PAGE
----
Monday, August 30, 2010

Title Sequence

One of the things we've been working on lately is the opening / title sequence for Abandoned Allies.  I have a lot of ideas about what is needed, and thankfully I have a few creative people helping make it.  There have been several different versions already, and we're working on some new options now.

In my humble opinion, the opening sequence needs to serve these purposes:

  • Help audience members open their minds
    • Forget, momentarily, the worries of the day
      (ie: Did I turn off the iron?  Will my boss give me a raise?  I hope the credit card payment arrived in time.)
    • Open the mind of the audience member to receiving new information
      (ie: I'm about to watch a documentary. This means it's most likely a true story.  I hope it's a good film.)
  • Allow the late-comers to settle in
    • In the theater, it will provide a few moments for the late comers to find seats and settle in.
    • At home, it will provide a few moments for the room to quiet down, people to get comfortable, and take care of basic needs.
      (Haven't you started a DVD, then realize you wanted popcorn?  Or needed a blanket to keep warm?  Or wanted to cuddle with the person next to you?  This will hopefully help with that so no important info gets missed.)
  • Share gratitude for the people that have made the film
    • Credits for some of the people who have made the film possible
    • Cast information so you see the names before the people start talking
  • Provide a preview of what's about to come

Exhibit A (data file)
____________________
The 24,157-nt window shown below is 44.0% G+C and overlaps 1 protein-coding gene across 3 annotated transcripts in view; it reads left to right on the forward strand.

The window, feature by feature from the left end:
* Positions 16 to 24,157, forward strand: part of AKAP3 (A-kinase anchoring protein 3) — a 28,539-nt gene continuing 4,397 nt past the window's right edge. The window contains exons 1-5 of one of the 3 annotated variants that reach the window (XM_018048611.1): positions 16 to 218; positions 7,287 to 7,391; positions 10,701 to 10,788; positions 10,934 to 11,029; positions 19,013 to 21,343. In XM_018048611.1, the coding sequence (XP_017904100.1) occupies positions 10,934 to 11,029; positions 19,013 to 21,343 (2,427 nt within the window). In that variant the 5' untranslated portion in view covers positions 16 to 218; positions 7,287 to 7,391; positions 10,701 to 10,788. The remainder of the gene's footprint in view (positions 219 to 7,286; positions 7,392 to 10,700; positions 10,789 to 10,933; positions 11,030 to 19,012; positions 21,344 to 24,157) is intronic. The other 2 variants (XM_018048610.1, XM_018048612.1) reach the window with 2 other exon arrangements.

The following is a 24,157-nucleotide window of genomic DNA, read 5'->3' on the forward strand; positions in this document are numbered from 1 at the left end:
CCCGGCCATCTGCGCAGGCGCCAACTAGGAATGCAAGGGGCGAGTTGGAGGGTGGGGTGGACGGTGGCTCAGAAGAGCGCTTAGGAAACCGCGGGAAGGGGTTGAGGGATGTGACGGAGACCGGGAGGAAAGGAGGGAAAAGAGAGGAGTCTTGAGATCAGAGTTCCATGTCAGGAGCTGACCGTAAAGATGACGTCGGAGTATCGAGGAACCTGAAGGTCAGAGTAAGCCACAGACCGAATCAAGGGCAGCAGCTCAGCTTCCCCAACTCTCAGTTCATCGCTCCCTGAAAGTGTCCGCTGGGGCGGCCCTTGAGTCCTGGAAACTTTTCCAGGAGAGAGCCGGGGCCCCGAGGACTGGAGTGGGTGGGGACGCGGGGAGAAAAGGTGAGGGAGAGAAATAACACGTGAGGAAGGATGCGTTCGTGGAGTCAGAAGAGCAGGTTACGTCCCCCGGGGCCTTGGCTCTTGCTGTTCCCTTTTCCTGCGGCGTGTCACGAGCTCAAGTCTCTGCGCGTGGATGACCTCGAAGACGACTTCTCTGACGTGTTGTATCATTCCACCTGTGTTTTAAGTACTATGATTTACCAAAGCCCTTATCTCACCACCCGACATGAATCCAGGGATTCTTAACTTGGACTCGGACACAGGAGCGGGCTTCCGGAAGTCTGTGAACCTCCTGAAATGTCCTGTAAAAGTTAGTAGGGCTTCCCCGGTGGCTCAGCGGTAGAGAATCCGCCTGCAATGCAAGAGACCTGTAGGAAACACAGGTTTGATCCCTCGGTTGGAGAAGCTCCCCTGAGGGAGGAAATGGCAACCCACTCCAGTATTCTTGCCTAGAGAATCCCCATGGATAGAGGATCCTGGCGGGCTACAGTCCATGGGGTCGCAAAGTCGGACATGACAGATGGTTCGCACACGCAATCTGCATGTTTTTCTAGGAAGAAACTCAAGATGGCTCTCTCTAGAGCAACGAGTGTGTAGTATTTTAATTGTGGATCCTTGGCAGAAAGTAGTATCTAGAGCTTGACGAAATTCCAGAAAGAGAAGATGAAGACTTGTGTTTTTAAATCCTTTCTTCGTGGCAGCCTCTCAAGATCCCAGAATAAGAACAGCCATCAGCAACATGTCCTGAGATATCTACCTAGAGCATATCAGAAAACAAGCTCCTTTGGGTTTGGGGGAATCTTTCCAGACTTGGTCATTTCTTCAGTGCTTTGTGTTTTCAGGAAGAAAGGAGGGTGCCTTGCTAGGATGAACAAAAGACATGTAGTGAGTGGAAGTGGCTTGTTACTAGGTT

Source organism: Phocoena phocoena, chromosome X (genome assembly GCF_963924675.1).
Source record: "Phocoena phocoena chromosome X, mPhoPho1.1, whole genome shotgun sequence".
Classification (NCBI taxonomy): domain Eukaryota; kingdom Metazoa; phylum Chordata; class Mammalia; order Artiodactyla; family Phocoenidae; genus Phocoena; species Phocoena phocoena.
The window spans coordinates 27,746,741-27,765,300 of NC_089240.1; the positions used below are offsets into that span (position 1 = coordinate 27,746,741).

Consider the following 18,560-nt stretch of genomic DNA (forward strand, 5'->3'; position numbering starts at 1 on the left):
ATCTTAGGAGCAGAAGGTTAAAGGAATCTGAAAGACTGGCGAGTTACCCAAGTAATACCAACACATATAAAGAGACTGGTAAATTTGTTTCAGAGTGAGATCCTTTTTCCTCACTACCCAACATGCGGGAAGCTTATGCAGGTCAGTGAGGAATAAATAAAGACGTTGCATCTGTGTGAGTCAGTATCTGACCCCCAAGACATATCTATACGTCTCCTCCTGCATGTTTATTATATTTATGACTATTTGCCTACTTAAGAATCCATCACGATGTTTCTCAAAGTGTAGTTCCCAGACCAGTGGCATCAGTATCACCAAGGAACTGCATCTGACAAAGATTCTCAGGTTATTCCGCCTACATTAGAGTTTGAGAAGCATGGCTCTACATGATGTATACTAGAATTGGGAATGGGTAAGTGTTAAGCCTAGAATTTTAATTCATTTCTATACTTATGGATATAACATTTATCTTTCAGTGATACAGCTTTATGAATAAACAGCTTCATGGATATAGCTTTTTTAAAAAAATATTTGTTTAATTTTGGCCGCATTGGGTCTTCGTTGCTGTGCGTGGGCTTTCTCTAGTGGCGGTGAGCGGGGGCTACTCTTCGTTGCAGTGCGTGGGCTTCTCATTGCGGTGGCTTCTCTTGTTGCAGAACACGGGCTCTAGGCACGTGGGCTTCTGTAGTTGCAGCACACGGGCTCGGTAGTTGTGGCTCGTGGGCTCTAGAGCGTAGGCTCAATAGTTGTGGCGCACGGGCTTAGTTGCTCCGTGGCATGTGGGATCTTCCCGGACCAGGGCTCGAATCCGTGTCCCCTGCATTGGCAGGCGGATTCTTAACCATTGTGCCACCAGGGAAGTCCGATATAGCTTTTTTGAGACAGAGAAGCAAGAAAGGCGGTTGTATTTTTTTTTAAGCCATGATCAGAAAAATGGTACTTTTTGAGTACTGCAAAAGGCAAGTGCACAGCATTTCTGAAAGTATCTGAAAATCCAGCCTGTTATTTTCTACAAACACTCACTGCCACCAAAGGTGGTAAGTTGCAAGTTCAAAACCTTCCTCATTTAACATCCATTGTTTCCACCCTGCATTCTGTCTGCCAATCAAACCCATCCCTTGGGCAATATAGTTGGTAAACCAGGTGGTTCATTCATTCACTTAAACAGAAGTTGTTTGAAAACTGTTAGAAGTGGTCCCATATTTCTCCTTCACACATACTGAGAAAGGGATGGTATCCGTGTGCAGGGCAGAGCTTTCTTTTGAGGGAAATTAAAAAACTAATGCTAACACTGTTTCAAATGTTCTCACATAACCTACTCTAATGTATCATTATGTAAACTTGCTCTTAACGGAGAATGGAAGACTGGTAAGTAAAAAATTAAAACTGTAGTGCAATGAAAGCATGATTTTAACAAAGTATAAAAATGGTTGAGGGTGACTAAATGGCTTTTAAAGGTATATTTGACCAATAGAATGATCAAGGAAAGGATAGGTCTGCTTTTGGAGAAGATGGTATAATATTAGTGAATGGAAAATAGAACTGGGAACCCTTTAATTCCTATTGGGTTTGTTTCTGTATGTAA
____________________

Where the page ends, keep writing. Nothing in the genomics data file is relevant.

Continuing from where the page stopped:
• The opening will provide the information of what the rest of the film will be about.  It's a preview that will put your mind at ease so that you feel comfortable knowing what might come next.  This is something like the sales pitch method of "tell them what you're going to tell them, tell them, and then tell them what you told them."
    • Visually show the things that will be explored in the film, in a very succinct way, that gets the interest of the audience member.
I recognize that the opening sequence has a lot more power than these four things listed.  I've been studying them lately, fascinated with how filmmakers approach them creatively.  There's a lot that goes into an opening sequence, and I'm learning more about them every day.  There are certain rules about the order in which people's names are presented (and how), so I'm doing my best to prepare for doing that according to industry standards.

One of my graphics guys is working on the opening sequence for our film, using pictures from the cast members I've collected.  I can't wait to see what he puts together.  When it's finalized, we can likely have our composer score the opening sequence.  There's more work to be done, but I love the feeling that the forward momentum is staying strong.

Sometimes I have to pinch myself.  This work is entirely too much fun.